Technical Report 2 Draft

Technical Report 2 Draft - LabVIEW Graphical Programming...

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LabVIEW Graphical Programming Advantages in Robot Arm Design Grant Corley, Albert Ho A&EP Lasers, Inc. 245 Clark Hall Ithaca, NY 14850 May 1, 2006 Abstract The graphical programming software package LabVIEW can be utilized by developers to easily and precisely control the robotics required in microchip processing. One “virtual instrument” is visually designed to record key coordinates in a robot arm’s desired microchip movement trajectory while a second transforms those coordinates into a smoothed replay of the trajectory. This graphical programming approach offers the same functionality as conventional C++ instruction-based programming while providing the advantages of reduced development time and cost. These advantages would prove extremely beneficial for our frequently changing product line that requires periodic upgrades and modifications. Thus, we recommend replacing our C++ coded operating software with a LabVIEW application for our company's new robotics facility. Introduction to Robot Arm Experiment The automation of robotics used in this company’s microchip processing facilities currently requires our developers to initiate long-term software projects that are time consuming and strain the development budget. Programs are written in C++, an instruction-based programming language that requires good documentation when code is passed between individual programmers on a development team. These programs need support for future patches and upgrades, but with poor documentation the code will be very difficult for our programmers to work with and modify. For this problem, we have identified National Instrument’s LabVIEW graphical programming package as an ideal candidate for replacing this company’s current instruction-based programming methodology. We initiated a project whose goal is to determine whether LabVIEW can replace programming in C++ in the development and support stages of software. Using the graphical interface provided, we built several LabVIEW programs with great ease and greater flexibility than their would-be C++ counterparts. In addition to this, we used these LabVIEW programs to easily program a robot arm to move rings between pegs, in order to simulate how the robot arm should behave in a microchip processing facility. As a result of this project, we determined that LabVIEW's unique graphical development interface provides the significant advantages of reduced time and cost for software projects in our interest, to the end of making our development efforts more productive and within budget.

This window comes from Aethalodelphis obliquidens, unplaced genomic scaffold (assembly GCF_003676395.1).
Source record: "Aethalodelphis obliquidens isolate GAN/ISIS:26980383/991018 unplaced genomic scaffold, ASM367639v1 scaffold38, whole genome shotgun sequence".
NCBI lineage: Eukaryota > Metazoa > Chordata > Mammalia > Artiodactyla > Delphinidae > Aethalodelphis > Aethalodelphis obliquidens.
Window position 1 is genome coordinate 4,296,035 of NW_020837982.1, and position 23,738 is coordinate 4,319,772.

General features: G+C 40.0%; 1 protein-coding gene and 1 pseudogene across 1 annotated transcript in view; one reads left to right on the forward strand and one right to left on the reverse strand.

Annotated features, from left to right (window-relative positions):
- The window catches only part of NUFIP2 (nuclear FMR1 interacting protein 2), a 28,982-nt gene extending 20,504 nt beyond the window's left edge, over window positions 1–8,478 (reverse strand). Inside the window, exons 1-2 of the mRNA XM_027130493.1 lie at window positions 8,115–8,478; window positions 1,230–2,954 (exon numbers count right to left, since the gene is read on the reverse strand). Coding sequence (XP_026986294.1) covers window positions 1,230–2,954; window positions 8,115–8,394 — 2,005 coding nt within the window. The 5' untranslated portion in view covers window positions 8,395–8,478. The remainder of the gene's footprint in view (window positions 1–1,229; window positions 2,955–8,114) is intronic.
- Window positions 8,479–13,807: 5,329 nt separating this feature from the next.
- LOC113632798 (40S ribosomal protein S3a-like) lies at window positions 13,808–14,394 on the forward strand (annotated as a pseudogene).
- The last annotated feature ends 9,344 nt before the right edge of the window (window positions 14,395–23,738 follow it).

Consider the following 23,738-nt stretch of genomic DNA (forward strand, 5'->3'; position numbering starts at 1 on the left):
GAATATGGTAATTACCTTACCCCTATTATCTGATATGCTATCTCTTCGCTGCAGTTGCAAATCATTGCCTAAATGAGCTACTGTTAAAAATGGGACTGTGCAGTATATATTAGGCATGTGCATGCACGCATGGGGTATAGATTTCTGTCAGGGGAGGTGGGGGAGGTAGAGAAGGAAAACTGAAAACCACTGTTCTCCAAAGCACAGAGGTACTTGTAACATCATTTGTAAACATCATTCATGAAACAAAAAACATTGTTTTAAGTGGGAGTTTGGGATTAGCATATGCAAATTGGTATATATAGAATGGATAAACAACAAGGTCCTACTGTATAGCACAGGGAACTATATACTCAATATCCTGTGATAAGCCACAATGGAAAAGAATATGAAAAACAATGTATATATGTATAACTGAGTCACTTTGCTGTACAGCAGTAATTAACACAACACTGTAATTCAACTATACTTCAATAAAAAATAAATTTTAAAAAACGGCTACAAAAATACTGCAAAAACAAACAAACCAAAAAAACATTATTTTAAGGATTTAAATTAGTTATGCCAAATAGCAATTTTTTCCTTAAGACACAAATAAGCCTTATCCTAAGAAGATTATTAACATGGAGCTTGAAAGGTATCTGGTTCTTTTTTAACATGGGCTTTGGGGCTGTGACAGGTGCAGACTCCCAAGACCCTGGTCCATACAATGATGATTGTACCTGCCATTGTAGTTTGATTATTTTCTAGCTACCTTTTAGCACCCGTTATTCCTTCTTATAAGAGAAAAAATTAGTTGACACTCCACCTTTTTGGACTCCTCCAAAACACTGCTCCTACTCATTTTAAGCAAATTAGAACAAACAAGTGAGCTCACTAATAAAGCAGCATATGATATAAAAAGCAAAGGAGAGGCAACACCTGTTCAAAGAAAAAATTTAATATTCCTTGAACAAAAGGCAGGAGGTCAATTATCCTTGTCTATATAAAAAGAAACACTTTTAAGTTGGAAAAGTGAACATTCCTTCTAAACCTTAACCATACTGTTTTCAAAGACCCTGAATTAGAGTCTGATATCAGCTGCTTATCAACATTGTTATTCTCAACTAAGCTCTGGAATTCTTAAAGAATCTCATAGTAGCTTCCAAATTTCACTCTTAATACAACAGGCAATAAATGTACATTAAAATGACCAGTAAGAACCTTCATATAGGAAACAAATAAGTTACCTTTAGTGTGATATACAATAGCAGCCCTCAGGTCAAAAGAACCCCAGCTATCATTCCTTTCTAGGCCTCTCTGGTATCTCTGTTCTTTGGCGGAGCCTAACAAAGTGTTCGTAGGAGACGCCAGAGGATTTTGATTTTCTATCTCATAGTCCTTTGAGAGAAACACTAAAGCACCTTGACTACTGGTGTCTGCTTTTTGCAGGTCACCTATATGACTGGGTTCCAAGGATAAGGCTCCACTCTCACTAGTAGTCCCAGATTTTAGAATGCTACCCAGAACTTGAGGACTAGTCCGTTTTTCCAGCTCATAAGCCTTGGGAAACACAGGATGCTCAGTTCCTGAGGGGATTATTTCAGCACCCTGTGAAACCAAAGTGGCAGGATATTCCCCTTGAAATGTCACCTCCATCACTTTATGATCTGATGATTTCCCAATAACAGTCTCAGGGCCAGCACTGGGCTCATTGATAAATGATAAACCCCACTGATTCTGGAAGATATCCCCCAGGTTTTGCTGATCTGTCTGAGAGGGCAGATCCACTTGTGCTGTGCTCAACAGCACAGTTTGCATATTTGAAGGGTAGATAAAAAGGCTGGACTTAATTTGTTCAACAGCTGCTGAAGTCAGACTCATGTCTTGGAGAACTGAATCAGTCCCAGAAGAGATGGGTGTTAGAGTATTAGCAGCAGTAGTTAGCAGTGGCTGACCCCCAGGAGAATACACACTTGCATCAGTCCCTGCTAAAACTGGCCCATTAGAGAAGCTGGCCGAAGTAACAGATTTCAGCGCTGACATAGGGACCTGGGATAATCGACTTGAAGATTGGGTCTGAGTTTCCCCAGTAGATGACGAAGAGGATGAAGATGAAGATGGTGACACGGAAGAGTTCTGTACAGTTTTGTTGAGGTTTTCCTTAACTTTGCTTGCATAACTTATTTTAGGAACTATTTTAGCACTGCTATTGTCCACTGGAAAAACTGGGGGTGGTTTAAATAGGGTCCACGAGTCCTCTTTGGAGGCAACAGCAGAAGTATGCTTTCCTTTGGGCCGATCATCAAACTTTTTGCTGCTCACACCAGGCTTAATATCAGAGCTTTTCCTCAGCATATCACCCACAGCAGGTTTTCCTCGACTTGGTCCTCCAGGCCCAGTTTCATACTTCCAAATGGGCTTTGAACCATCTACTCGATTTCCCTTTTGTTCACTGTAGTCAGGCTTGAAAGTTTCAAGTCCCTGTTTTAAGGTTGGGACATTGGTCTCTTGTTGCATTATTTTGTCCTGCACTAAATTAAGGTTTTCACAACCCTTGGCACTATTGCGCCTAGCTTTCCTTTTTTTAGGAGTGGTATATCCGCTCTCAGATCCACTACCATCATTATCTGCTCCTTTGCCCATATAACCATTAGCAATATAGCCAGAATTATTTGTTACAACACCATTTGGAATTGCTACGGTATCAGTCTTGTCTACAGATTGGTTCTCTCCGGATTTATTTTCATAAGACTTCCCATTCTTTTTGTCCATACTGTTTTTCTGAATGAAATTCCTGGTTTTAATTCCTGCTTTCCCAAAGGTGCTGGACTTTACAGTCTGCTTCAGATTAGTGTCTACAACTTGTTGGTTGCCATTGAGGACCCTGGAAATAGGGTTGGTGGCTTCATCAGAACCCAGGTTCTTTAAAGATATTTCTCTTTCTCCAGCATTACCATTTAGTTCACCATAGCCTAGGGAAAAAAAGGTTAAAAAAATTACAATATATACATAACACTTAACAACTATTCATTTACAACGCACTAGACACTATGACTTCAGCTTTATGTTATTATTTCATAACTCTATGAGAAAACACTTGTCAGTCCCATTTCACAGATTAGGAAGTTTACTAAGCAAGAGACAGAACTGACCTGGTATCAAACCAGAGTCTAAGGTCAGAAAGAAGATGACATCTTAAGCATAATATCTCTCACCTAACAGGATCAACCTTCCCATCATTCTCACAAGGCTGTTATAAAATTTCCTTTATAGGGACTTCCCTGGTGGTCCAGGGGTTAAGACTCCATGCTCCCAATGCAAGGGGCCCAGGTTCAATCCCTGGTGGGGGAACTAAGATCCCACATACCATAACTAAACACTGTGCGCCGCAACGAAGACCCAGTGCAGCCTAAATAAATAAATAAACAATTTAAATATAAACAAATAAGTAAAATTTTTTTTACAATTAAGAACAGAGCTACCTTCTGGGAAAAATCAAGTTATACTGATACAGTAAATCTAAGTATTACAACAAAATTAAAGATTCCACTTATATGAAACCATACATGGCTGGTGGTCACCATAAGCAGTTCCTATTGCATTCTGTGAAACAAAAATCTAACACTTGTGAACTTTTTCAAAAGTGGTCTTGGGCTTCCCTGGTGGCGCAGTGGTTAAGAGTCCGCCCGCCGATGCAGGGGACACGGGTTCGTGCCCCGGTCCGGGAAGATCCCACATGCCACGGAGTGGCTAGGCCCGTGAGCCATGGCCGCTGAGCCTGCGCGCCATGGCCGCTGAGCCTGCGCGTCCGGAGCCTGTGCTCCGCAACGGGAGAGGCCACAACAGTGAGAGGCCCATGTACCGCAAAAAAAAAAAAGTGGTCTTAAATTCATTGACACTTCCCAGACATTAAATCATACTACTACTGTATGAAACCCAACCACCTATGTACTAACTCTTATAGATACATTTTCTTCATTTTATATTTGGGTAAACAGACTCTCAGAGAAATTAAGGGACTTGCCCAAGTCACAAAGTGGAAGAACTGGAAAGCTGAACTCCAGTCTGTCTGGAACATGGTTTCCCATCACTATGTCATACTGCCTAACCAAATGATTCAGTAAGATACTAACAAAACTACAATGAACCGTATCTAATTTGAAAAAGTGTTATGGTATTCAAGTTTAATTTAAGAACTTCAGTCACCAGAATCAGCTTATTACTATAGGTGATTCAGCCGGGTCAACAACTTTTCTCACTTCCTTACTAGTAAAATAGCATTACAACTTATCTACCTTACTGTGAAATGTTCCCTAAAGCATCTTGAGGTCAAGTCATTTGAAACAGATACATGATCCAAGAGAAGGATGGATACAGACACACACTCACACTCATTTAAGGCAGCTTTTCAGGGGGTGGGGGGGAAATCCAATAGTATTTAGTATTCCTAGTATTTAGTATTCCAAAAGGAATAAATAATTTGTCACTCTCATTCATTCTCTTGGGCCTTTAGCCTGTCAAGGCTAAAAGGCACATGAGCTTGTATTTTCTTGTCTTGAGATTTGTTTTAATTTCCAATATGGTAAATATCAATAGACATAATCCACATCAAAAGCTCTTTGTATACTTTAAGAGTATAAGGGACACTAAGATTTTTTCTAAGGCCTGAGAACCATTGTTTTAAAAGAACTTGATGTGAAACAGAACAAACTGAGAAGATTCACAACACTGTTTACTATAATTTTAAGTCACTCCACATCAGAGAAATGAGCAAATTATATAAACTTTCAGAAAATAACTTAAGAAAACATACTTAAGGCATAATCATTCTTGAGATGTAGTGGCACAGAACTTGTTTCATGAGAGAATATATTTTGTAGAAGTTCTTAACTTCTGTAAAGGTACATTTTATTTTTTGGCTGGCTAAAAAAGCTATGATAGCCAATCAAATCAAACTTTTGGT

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LabVIEW Background The LabVIEW graphical interface consists of “virtual instruments,” which are analogous to programs written in C++. They are written in a programming language called G, which shares the same programming concepts as C++ such as arithmetic logic, loops, conditional statements, functions and subroutines. Unlike C++, G uses no textual coding,
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  • Spring '06
  • COOL
  • Computer program, Serial port, robot arm

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